The Royal Greenwich Royal Observatory Greenwich Planetarium
Last Sunday I finally made it to the Planetarium. I know, I know, it’s been what – five years and I live – what – twenty minute’s lazy walk away? But yeah, it’s very easy to live near things people travel across the world to see and just never get around to actually going.
I was quite surprised by the price – £6.50 for adults. For some reason I had thought it was much more than that – my memory tells me around the £12.50 rate, but hey – I wasn’t complaining, and since I’d mentally already spent that, I decided to go to see both shows, back to back.
I don’t know whether it was because it was a rainy Sunday but the place was really quite busy. I’d been told to turn up about ten minutes before the show started to get a good seat, but by that time the queue outside was already snaking around itself several times. It wasn’t an issue – there was plenty of space, although I’m not convinced that with the configuration they’ve chosen – a conventional cinema style, with all the seats facing in one direction rather than the traditional rows in a circle round the edge – you’d get much of a view from the front. Maybe I’ll try it some time.
I confess I find that cinema-style seating a bit offputting. I loved the old fashioned circle-rows they used to have in the cute little planetarium upstairs and it just feels a bit odd to have a 360°, domed screen with directional seating. I was to find out later why they’ve gone for that style, but I’m still not convinced it works.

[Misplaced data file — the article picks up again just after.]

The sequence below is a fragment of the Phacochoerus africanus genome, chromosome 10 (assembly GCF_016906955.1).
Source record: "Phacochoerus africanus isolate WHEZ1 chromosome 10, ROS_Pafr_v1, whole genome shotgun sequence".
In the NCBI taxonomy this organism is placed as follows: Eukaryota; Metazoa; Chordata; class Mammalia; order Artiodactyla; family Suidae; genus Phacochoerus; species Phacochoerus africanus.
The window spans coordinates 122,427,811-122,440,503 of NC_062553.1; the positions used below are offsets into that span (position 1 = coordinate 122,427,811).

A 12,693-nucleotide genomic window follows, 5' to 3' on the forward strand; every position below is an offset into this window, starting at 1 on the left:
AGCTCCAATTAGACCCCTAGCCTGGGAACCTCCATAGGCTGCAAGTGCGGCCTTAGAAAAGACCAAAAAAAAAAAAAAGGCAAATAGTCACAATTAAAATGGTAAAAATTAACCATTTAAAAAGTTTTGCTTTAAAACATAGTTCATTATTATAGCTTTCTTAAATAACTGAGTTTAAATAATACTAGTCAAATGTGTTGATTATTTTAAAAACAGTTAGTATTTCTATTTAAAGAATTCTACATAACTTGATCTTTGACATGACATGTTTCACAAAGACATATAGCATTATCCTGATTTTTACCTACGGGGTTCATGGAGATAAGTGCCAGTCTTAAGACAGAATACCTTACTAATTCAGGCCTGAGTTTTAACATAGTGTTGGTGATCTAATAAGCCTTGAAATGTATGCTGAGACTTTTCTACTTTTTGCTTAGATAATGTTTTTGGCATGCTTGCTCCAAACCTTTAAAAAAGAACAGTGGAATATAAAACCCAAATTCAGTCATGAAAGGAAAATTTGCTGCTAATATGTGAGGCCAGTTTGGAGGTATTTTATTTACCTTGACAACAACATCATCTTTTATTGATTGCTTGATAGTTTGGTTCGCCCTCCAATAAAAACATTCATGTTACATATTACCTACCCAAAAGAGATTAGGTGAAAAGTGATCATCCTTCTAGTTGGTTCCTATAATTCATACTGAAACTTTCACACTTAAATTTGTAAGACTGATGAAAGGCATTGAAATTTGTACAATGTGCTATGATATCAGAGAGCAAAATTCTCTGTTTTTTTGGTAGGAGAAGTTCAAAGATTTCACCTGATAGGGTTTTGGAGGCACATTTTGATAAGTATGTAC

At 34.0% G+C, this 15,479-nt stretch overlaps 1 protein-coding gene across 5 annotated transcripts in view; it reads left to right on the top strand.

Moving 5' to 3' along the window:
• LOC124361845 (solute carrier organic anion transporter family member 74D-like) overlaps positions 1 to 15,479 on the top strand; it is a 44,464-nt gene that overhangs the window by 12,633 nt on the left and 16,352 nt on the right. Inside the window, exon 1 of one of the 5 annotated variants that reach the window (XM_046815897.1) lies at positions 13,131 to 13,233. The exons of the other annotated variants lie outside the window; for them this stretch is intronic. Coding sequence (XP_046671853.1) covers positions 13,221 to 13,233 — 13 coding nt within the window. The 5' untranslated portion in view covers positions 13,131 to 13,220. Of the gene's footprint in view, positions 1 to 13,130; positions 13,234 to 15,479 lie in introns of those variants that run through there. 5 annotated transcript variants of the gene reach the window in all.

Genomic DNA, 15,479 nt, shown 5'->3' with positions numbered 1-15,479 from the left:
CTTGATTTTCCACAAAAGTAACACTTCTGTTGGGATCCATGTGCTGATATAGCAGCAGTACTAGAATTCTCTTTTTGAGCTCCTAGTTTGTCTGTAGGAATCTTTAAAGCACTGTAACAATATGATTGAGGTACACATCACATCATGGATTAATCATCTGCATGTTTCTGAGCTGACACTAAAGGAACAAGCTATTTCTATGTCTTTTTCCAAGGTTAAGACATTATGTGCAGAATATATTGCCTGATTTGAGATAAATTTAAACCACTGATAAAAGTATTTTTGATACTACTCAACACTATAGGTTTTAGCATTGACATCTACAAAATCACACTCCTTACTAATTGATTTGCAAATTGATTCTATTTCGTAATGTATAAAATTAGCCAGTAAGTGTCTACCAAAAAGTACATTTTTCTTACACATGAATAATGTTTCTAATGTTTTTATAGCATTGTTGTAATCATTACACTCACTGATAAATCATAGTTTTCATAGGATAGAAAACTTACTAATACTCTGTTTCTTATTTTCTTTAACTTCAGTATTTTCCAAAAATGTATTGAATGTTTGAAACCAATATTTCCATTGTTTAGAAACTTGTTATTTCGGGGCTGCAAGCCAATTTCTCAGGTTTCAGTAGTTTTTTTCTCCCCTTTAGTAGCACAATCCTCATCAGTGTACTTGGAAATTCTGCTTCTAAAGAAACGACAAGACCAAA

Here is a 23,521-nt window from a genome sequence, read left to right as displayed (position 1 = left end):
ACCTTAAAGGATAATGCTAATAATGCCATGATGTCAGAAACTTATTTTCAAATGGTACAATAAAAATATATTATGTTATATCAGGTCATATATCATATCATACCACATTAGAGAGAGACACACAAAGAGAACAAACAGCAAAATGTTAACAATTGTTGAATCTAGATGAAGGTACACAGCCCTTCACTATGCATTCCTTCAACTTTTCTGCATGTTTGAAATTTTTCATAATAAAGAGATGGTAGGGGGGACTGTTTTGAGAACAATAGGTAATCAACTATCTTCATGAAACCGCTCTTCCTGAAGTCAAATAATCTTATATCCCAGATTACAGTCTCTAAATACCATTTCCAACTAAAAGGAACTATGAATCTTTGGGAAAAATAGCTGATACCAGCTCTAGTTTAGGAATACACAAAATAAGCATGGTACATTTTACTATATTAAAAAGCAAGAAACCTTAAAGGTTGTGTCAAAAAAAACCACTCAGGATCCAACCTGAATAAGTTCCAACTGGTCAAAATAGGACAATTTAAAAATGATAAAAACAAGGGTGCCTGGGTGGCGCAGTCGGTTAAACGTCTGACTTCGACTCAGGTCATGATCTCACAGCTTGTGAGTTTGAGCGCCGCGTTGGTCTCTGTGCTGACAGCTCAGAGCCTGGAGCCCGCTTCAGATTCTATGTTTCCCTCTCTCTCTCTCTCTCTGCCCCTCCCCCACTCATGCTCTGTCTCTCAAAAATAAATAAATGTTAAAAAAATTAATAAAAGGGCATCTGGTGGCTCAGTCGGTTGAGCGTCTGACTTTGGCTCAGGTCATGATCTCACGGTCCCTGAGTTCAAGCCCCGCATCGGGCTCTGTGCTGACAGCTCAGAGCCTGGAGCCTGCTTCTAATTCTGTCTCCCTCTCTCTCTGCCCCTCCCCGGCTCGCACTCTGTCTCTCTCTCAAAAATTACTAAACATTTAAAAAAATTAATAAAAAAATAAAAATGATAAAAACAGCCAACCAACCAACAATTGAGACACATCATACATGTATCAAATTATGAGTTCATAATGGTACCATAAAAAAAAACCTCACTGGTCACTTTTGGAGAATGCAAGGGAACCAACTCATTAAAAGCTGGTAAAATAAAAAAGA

Still, it’s fresh and modern and they have saved what is to my mind the most important thing about the Royal Observatory Planetarium, the thing which made it stand out from the other, more commercial versions (including the much-missed London Planetarium – my, how the mighty have fallen there…) and makes Greenwich special.
And that thing?
Live commentary from real astronomers who will guide you through the sky and then answer questions afterwards. The first Greenwich Planetarium show I ever went to, there was a guy who looked like he had stepped off the set of Apollo 13 – short sleeved shirt, knitted tie, black-rimmed glasses – and I thought he was great. I couldn’t believe that someone that important had taken time off from being a scientist to talk to me.
I was a weird kid.*
These days the astronomers are much younger – and cooler. So trendy, in fact, that at first I did wonder whether they’d just got an all-purpose tour guide to run the show, but the fact that he was prepared to answer questions afterwards made me think they do still employ people who know what they’re talking about.
So – I was in for the long haul. Two shows.
The Sky Tonight Live is pretty much what you’d expect it to be, a guided tour round what you might be able to see if you go outside at about 9.00pm on the day you go to the show (if there’s no cloud and the light pollution’s not too bad). I love the immediacy of that – that it’s been tailored for ‘tonight’ (though obviously the night sky only changes slowly, so they do have time to change the spiel). I really loved the way it starts out with a projection of the Observatory during the day and gradually gets darker; it felt very specific to me and where I live. In fact the whole talk – clear, simple enough for everyone to understand but still with a nice amount of stuff I didn’t know (I was particularly impressed to know that Saturn’s rings are only about the size of a four-storey building) – and was specific to Greenwich – fair enough for tourists, lovely for locals.